Prime Minister Helen Clark’s best friend in Latin America is Chile’s new Socialist President, Michelle Bachelet.
Some, however, see Bachelet a little differently. Beatrice Lumpkin is a long time correspondent for the Communist Party USA’s “People’s Weekly World”.
In March this year, Lumpkin re-visited Chile catching up with communist and unionist friends. Lumpkin had to cut short her last visit in 1973 when General Pinochet’s bloody coup made life dangerous for known leftists.
This is part of an article Lumpkin wrote for People’s Weekly World on her latest visit.
We had picked a good time to visit Chile, March 2006. Hope was in the air. Michelle Bachelet, elected by a center-left coalition, had just been installed as president. She is the first woman to become president of Chile. As our friend, Nery Barrientos, told us: “Her election has created a new and very positive environment. Historically, the progressive forces never got a majority among women. But now that has changed. There is a strong chance that it is going to stay that way.”
Other progressive South American presidents were there to greet Bachelet. They included Evo Morales of Bolivia, Nestor Kirchner of Argentina, Tabare Vasquez of Uruguay, Luiz Inacio Lula da Silva of Brazil, and of course, Hugo Chavez of Venezuela. Bachelet has moved quickly to cement ties with her progressive neighbors.
She also met with leaders of the Communist Party of Chile to thank them and discuss the next steps. The Communist bloc of votes gave Bachelet the margin she needed to win the election.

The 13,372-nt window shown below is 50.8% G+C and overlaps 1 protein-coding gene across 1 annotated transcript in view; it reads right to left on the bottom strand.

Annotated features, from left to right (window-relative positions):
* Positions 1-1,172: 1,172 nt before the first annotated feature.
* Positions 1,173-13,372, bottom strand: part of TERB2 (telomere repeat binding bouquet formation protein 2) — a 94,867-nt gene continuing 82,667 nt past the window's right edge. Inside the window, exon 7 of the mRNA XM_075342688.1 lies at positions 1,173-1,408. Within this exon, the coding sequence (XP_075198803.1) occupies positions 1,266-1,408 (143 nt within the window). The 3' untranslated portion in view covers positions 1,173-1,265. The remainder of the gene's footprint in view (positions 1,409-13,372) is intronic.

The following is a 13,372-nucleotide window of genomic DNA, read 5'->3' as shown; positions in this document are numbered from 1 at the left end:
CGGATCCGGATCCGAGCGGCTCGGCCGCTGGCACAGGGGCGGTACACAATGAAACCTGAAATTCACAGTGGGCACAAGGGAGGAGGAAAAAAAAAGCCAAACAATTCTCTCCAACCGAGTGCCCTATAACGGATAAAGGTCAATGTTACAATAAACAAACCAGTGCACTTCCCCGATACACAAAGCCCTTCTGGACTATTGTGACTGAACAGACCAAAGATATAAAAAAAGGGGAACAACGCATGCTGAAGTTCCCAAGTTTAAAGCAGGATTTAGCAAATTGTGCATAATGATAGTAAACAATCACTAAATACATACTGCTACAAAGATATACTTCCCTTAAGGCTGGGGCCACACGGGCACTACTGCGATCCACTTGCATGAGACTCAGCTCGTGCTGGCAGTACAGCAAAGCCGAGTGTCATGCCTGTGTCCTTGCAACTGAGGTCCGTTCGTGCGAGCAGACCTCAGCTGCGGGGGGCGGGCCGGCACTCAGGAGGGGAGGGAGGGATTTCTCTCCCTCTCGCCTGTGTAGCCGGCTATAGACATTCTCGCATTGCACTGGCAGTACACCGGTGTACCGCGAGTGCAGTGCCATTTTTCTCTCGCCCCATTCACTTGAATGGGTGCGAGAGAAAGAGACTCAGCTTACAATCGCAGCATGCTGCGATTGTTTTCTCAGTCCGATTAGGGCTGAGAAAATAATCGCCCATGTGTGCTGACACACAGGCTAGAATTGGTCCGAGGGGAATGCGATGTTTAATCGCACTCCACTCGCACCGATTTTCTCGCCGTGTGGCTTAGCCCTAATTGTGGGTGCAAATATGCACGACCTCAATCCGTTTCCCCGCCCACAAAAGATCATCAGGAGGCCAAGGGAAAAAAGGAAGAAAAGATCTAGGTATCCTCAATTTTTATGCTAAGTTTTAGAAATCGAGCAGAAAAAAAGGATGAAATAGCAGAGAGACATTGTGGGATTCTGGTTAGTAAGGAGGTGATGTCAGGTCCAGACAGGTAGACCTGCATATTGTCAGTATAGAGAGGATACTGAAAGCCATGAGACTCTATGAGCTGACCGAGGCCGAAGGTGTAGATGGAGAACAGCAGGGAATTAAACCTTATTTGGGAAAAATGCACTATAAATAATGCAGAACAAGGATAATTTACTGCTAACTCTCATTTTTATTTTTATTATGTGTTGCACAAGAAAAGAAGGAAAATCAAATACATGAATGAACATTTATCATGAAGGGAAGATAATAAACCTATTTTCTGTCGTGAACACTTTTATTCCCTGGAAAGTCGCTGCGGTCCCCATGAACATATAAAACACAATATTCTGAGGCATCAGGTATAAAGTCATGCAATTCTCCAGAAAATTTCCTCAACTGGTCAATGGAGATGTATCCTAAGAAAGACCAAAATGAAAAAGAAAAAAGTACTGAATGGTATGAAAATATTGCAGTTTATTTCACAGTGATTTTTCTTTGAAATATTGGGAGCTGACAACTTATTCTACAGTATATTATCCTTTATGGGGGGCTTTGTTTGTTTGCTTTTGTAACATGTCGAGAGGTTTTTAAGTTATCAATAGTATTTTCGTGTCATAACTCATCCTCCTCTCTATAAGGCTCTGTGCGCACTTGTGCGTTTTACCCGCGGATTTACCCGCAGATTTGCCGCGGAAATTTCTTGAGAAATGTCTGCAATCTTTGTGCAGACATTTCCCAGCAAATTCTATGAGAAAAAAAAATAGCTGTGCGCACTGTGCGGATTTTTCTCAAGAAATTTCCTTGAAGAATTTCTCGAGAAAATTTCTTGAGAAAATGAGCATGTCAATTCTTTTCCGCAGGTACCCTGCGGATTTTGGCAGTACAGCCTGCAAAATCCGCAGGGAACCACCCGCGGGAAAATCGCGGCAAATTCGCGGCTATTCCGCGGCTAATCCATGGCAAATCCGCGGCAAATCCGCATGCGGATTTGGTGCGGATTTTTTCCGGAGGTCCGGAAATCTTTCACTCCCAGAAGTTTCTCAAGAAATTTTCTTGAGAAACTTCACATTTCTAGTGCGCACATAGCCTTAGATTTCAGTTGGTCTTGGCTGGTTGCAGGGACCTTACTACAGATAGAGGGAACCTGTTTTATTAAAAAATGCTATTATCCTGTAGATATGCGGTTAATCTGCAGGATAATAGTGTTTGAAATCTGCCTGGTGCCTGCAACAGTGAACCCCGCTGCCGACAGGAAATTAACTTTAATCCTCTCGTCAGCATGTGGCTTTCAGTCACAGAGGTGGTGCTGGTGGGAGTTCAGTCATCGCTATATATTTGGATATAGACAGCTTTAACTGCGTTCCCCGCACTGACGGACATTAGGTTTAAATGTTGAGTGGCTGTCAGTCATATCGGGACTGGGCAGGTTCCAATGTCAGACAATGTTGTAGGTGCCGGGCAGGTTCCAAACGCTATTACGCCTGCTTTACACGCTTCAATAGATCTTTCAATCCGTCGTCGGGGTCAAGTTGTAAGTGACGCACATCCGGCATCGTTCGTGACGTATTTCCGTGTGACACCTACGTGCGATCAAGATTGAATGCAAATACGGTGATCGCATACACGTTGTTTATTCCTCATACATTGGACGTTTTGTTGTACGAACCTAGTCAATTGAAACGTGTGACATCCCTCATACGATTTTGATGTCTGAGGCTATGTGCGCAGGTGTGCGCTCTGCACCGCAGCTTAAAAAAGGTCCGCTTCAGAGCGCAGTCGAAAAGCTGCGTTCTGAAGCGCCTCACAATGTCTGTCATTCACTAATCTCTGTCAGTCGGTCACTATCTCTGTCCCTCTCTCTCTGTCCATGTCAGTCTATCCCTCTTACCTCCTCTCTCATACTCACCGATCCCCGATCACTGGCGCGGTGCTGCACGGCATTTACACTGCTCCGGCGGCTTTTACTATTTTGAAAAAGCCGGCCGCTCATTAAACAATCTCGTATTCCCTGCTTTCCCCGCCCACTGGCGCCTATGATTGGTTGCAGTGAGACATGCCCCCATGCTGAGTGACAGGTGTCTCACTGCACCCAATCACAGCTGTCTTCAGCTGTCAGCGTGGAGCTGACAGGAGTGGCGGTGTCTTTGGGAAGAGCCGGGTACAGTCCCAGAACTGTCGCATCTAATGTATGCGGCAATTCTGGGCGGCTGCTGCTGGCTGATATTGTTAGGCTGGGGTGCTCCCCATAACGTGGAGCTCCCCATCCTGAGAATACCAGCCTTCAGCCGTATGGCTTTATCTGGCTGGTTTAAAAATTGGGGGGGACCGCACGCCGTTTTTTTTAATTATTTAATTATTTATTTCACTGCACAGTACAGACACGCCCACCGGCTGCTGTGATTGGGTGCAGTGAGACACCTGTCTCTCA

The Communist votes were also decisive in electing the previous president, Ricardo Lagos. But he ignored it. Communist support of Bachelet was based on the key issues of labor rights, proportional representation, restoration of pensions, reparations to families whose loved ones were persecuted or killed by the dictatorship and prosecution of those guilty. There was general agreement with Bachelet on all of these issues.
To win these demands, the Communist Party of Chile has called for continued mass actions in the communities and workshops.
New Zeal The Chilean Communist Party gets up to 10% of the vote and is a very influential force, especially in the unions. Bachelet’s government is clearly beholden to the Communist Party, much as NZ Labour was beholden to the Socialist Unity Party during the ’80s.